Manchester asks its residents if they are feeling blue

Faces on screen
Image caption The two faces were compared when they were unveiled on Wednesday

Are you feeling blue? Or a little green with envy? Or are you having a purple day?

The mood of people in Manchester has been measured by researchers in the Great Manchester Health Experiment.

Thousands of people gave an indication of their mood at two points during the day, using a colour wheel on the experiment's website.

After selecting one of 38 colours and shades at 09:00 BST, they were encouraged to do something to help their well-being - connecting with people around them, being active, taking notice of their surroundings, learning something, or giving to others - as advised by Manchester's director of public health David Regan.

A series of events was held in the city centre, including training with City and United, singing with choirs, and a giant black canvas on which people can paint, to help people do something positive.

Those taking part were then asked to return to the site at 15:00 and choose a colour.

The first results, shown as a speckled face, were unveiled on the big screen in Exchange Square at about 10:00.

'Less boffiny'

The second set - showing the difference in the face - were revealed at about 16:00.

Researchers said the initial results suggest participants were happier when they chose their second colour. This could be seen by the range of colours and the number of times certain colours appeared, they said.

The detailed breakdown will be analysed by researchers and released at a later date.

The experiment was devised by Manchester Academic Health Science Centre (MAHSC) - a partnership between the university and six Greater Manchester NHS organisations.

The centre, established in 2009, aims to bring together academic research, NHS staff and patients.

But was it all just a publicity stunt? Or was there actually a credible scientific basis to it?

The wheel was developed by University of Manchester researchers Dr Helen Carruthers and Prof Peter Whorwell.

Shade of colour

After carrying out a study with people who were anxious and depressed and a group of people who did not have any mental health issues, they established a link between colours and mood.

When asked which colour on a wheel they felt most drawn to, both sets of participants mostly chose yellow. Both sets mostly chose blue as their favourite colour.

But when asked which colour represented their mood, most people who were anxious and depressed chose grey, unlike the healthy participants who tended to pick yellow.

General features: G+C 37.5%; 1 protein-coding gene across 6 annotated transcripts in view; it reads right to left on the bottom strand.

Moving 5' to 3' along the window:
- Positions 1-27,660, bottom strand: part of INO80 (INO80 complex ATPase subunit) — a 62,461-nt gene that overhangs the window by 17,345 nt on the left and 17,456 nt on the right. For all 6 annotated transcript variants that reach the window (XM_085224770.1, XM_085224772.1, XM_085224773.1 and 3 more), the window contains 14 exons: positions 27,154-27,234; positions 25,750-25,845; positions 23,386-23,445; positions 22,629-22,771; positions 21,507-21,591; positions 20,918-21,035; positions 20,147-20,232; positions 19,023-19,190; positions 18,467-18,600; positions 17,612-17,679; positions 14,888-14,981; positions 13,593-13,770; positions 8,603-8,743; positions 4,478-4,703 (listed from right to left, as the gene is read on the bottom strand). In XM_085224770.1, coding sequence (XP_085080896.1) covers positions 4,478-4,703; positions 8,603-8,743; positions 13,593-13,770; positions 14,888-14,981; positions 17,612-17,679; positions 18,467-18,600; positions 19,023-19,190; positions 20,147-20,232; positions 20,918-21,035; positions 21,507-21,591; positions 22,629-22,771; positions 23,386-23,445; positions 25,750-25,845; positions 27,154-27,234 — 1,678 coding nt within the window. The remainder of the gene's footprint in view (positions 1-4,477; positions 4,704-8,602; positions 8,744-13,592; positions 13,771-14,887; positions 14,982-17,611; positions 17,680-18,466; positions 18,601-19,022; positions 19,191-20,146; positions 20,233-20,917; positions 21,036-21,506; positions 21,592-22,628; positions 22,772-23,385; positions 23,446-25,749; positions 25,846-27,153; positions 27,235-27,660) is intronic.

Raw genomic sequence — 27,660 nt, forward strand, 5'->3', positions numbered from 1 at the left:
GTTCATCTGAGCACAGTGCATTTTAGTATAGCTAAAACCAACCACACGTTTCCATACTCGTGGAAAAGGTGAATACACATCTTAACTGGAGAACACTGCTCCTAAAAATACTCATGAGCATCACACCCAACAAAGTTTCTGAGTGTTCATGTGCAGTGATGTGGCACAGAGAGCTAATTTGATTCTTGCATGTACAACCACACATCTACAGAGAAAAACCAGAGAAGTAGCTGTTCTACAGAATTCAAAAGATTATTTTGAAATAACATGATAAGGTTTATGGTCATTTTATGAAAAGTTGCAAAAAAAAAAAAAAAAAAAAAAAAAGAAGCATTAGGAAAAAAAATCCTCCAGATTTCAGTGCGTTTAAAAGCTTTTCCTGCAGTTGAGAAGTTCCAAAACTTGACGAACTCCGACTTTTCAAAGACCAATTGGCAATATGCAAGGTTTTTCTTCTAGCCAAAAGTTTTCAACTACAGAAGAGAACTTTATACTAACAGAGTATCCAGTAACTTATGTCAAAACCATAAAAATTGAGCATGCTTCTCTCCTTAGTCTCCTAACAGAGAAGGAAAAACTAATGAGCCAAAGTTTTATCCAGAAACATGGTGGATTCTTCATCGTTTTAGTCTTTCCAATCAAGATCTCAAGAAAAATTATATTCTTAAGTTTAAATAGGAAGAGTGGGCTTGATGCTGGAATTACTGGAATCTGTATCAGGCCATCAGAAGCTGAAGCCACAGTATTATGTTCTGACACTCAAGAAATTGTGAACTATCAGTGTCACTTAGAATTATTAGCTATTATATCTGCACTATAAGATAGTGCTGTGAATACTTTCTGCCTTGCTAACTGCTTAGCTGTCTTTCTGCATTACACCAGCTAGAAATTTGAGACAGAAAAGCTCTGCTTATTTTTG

A separate group of healthy volunteers were asked whether they associated any of the colours on the wheel with positive or negative moods.

Dr Linda Magee, chief operating officer at MAHSC, said: "We wanted to capture people's imagination and make scientific research less 'boffiny' although there are a lot of boffins behind it."

She said while Wednesday's experiment was not a "proper controlled experiment" evaluating mental well-being, it was "based on proper scientific research, done with patient groups".

Image caption Participants have been asked to take part twice on Wednesday

Broad themes of happiness, ranging from very happy to quite unhappy would be gathered from the research, she said.

Both the colour and its shade are relevant, she said.

"You might like a particular colour but a shade can indicate the mood.

"We hope to get some interesting information from the analysis we do on the responses we get," she added.

On one level, the centre wanted to use the experiment to encourage people to think about their mental and physical health.

In addition, researchers need more people to take part in research locally.

Patients do better in an environment where research trials are being carried out, Dr Magee says. If we do not carry out research in this country it will go elsewhere, she adds.

But most importantly, research needs to carried out with patients in the North West, in order to treat specific issues relevant to the area.

"There are huge health inequalities in the North West," Dr Magee said.

"We have on the highest rates of people dying from smoking-related conditions and heart disease.

"We need local participants to take part so we can understand our local population.

"Research isn't just about drug trials but also about understand attitudes and perceptions of healthiness."

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